HOW TO USE TIME OUT
1) Find a place in your home that will be suitable for time out. A chair in the hallway or a corner will work. It should be a place that is not too closed-off, dark, or scary. It should also be a place that has no potential for fun, such as in front of a TV or in a play area.
2) Get a timer that makes a loud noise, and establish the amount of time to be spent in time out. It is generally recommended to do 1 minute per year of age, but no more than 5 minutes.
3) Once your child shows bad behavior, give a clear explanation of what the unacceptable behavior is, and tell the child to stop it. Warn the child of the consequences for not stopping the behavior -- sitting in the chair for a time out. Be ready with praise if your child stops the behavior.
4) If the behavior does not stop, tell the child to go to time out. Tell the child why -- make sure the rules are understood. Only say it once, and do not lose your temper. By yelling and nagging, you are giving the child (and the behavior) too much attention. You may guide the child to the time out spot with as much physical force as necessary (even picking the child up and placing him or her in the chair). Never spank or physically hurt your child. If your child will not stay in the chair, hold the child from behind. Do not speak, as this is giving the child attention.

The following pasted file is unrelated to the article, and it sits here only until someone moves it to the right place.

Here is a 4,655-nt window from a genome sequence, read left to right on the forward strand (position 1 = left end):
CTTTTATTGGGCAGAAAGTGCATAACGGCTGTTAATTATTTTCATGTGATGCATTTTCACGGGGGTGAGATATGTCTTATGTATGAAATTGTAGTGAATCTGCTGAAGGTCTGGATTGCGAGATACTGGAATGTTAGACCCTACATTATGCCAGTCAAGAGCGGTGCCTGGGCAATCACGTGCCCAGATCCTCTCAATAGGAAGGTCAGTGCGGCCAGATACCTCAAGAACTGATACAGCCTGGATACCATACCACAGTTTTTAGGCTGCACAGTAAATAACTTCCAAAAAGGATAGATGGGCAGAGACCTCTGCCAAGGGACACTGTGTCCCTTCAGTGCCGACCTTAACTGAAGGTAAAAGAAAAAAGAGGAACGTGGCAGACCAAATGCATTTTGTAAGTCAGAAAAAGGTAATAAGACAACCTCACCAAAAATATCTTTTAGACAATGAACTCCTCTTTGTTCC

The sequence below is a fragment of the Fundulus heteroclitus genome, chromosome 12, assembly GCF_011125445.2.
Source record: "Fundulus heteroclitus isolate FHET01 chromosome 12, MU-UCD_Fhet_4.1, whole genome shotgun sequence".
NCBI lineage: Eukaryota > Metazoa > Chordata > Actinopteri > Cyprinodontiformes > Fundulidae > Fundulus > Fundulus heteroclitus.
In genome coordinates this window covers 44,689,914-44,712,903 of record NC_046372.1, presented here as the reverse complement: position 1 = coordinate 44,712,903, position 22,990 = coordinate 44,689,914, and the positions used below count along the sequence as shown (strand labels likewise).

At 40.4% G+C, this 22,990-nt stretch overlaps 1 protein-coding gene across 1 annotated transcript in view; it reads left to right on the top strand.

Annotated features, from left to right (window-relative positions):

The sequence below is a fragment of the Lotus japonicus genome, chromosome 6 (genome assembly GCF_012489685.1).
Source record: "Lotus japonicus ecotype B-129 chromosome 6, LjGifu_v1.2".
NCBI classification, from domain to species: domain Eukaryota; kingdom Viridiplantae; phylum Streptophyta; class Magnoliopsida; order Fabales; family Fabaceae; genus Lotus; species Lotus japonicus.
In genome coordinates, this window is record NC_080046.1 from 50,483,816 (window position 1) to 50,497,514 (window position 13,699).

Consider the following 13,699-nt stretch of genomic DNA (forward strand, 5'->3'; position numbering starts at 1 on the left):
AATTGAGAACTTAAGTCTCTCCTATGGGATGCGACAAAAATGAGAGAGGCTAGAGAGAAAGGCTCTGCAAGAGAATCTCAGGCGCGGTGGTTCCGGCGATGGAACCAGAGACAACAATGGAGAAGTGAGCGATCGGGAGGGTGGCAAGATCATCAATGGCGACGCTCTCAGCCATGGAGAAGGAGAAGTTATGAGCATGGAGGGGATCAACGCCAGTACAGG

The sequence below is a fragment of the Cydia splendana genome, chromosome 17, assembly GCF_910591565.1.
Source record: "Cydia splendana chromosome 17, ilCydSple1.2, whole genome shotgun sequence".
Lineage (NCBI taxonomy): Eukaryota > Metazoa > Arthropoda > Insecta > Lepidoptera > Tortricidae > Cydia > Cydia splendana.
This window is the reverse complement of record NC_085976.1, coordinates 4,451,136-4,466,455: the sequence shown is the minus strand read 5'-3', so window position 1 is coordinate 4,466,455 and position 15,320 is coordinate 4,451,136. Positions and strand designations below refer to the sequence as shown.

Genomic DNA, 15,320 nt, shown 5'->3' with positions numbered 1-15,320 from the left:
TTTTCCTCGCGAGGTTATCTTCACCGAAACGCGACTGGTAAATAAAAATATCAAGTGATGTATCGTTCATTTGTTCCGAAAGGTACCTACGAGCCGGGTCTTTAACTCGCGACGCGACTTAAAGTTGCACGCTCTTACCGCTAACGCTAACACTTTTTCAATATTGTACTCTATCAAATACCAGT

5) Set the timer. If the child makes noise or misbehaves, reset the timer. If the child gets off the time out chair, lead the child back to the chair and reset the timer. The child must be quiet and well-behaved until the timer goes off.
6) After the timer rings, your child may get up and resume activities. Do not hold a grudge -- let the issue go. Since your child has served the time, there is no need to continue to discuss the bad behavior.